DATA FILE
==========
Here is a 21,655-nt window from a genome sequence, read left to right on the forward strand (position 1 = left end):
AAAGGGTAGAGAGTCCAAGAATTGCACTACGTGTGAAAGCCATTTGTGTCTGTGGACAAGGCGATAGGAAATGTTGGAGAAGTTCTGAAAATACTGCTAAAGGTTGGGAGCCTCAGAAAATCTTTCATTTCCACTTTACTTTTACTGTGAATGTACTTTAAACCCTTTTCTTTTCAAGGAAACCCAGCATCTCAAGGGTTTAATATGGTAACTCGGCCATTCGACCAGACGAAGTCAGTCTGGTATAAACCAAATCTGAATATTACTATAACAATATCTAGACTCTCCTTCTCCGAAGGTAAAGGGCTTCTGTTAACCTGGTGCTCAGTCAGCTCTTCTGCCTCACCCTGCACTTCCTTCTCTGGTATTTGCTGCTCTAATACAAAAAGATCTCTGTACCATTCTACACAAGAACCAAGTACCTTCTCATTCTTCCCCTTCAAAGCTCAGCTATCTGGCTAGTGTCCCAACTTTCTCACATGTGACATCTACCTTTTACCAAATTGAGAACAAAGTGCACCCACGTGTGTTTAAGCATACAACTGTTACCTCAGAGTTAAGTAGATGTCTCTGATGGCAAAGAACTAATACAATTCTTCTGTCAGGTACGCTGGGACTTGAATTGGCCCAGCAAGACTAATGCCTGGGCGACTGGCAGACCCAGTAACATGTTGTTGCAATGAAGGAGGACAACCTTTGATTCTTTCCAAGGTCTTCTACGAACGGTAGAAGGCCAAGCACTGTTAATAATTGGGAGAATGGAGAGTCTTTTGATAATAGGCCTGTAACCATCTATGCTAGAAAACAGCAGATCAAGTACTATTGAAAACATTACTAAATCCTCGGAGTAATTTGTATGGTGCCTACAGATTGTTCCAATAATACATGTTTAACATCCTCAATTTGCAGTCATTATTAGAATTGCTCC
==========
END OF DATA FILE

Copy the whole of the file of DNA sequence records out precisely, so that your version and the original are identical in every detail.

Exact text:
Here is a 21,655-nt window from a genome sequence, read left to right on the forward strand (position 1 = left end):
AAAGGGTAGAGAGTCCAAGAATTGCACTACGTGTGAAAGCCATTTGTGTCTGTGGACAAGGCGATAGGAAATGTTGGAGAAGTTCTGAAAATACTGCTAAAGGTTGGGAGCCTCAGAAAATCTTTCATTTCCACTTTACTTTTACTGTGAATGTACTTTAAACCCTTTTCTTTTCAAGGAAACCCAGCATCTCAAGGGTTTAATATGGTAACTCGGCCATTCGACCAGACGAAGTCAGTCTGGTATAAACCAAATCTGAATATTACTATAACAATATCTAGACTCTCCTTCTCCGAAGGTAAAGGGCTTCTGTTAACCTGGTGCTCAGTCAGCTCTTCTGCCTCACCCTGCACTTCCTTCTCTGGTATTTGCTGCTCTAATACAAAAAGATCTCTGTACCATTCTACACAAGAACCAAGTACCTTCTCATTCTTCCCCTTCAAAGCTCAGCTATCTGGCTAGTGTCCCAACTTTCTCACATGTGACATCTACCTTTTACCAAATTGAGAACAAAGTGCACCCACGTGTGTTTAAGCATACAACTGTTACCTCAGAGTTAAGTAGATGTCTCTGATGGCAAAGAACTAATACAATTCTTCTGTCAGGTACGCTGGGACTTGAATTGGCCCAGCAAGACTAATGCCTGGGCGACTGGCAGACCCAGTAACATGTTGTTGCAATGAAGGAGGACAACCTTTGATTCTTTCCAAGGTCTTCTACGAACGGTAGAAGGCCAAGCACTGTTAATAATTGGGAGAATGGAGAGTCTTTTGATAATAGGCCTGTAACCATCTATGCTAGAAAACAGCAGATCAAGTACTATTGAAAACATTACTAAATCCTCGGAGTAATTTGTATGGTGCCTACAGATTGTTCCAATAATACATGTTTAACATCCTCAATTTGCAGTCATTATTAGAATTGCTCC